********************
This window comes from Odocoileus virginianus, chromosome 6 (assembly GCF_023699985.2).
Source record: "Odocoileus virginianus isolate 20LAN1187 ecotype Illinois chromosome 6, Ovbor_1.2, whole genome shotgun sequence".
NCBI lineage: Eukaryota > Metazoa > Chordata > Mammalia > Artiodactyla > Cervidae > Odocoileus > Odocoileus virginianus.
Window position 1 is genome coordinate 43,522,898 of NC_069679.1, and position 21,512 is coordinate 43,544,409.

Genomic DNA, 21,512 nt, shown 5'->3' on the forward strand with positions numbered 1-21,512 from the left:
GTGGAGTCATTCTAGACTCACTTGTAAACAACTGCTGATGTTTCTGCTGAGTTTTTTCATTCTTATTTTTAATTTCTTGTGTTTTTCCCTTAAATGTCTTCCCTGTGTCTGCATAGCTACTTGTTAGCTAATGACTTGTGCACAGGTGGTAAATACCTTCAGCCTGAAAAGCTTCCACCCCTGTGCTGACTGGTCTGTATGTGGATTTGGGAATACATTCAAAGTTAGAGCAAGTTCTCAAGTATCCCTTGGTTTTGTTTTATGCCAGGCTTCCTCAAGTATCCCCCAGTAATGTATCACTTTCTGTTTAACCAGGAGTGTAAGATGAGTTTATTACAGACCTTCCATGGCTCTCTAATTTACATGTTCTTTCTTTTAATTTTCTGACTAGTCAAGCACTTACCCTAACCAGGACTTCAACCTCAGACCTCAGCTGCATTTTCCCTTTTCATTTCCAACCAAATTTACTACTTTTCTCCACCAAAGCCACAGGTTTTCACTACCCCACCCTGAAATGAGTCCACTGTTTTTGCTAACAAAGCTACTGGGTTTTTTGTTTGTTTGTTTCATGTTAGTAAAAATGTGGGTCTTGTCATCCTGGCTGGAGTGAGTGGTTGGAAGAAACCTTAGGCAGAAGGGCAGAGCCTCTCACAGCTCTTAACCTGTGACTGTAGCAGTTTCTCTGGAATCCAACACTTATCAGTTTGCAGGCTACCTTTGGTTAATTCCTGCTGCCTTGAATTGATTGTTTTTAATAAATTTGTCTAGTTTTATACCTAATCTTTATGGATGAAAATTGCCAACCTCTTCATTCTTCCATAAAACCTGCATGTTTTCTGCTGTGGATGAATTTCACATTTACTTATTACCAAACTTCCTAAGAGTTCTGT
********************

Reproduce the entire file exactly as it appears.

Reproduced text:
This window comes from Odocoileus virginianus, chromosome 6 (assembly GCF_023699985.2).
Source record: "Odocoileus virginianus isolate 20LAN1187 ecotype Illinois chromosome 6, Ovbor_1.2, whole genome shotgun sequence".
NCBI lineage: Eukaryota > Metazoa > Chordata > Mammalia > Artiodactyla > Cervidae > Odocoileus > Odocoileus virginianus.
Window position 1 is genome coordinate 43,522,898 of NC_069679.1, and position 21,512 is coordinate 43,544,409.

Genomic DNA, 21,512 nt, shown 5'->3' on the forward strand with positions numbered 1-21,512 from the left:
GTGGAGTCATTCTAGACTCACTTGTAAACAACTGCTGATGTTTCTGCTGAGTTTTTTCATTCTTATTTTTAATTTCTTGTGTTTTTCCCTTAAATGTCTTCCCTGTGTCTGCATAGCTACTTGTTAGCTAATGACTTGTGCACAGGTGGTAAATACCTTCAGCCTGAAAAGCTTCCACCCCTGTGCTGACTGGTCTGTATGTGGATTTGGGAATACATTCAAAGTTAGAGCAAGTTCTCAAGTATCCCTTGGTTTTGTTTTATGCCAGGCTTCCTCAAGTATCCCCCAGTAATGTATCACTTTCTGTTTAACCAGGAGTGTAAGATGAGTTTATTACAGACCTTCCATGGCTCTCTAATTTACATGTTCTTTCTTTTAATTTTCTGACTAGTCAAGCACTTACCCTAACCAGGACTTCAACCTCAGACCTCAGCTGCATTTTCCCTTTTCATTTCCAACCAAATTTACTACTTTTCTCCACCAAAGCCACAGGTTTTCACTACCCCACCCTGAAATGAGTCCACTGTTTTTGCTAACAAAGCTACTGGGTTTTTTGTTTGTTTGTTTCATGTTAGTAAAAATGTGGGTCTTGTCATCCTGGCTGGAGTGAGTGGTTGGAAGAAACCTTAGGCAGAAGGGCAGAGCCTCTCACAGCTCTTAACCTGTGACTGTAGCAGTTTCTCTGGAATCCAACACTTATCAGTTTGCAGGCTACCTTTGGTTAATTCCTGCTGCCTTGAATTGATTGTTTTTAATAAATTTGTCTAGTTTTATACCTAATCTTTATGGATGAAAATTGCCAACCTCTTCATTCTTCCATAAAACCTGCATGTTTTCTGCTGTGGATGAATTTCACATTTACTTATTACCAAACTTCCTAAGAGTTCTGT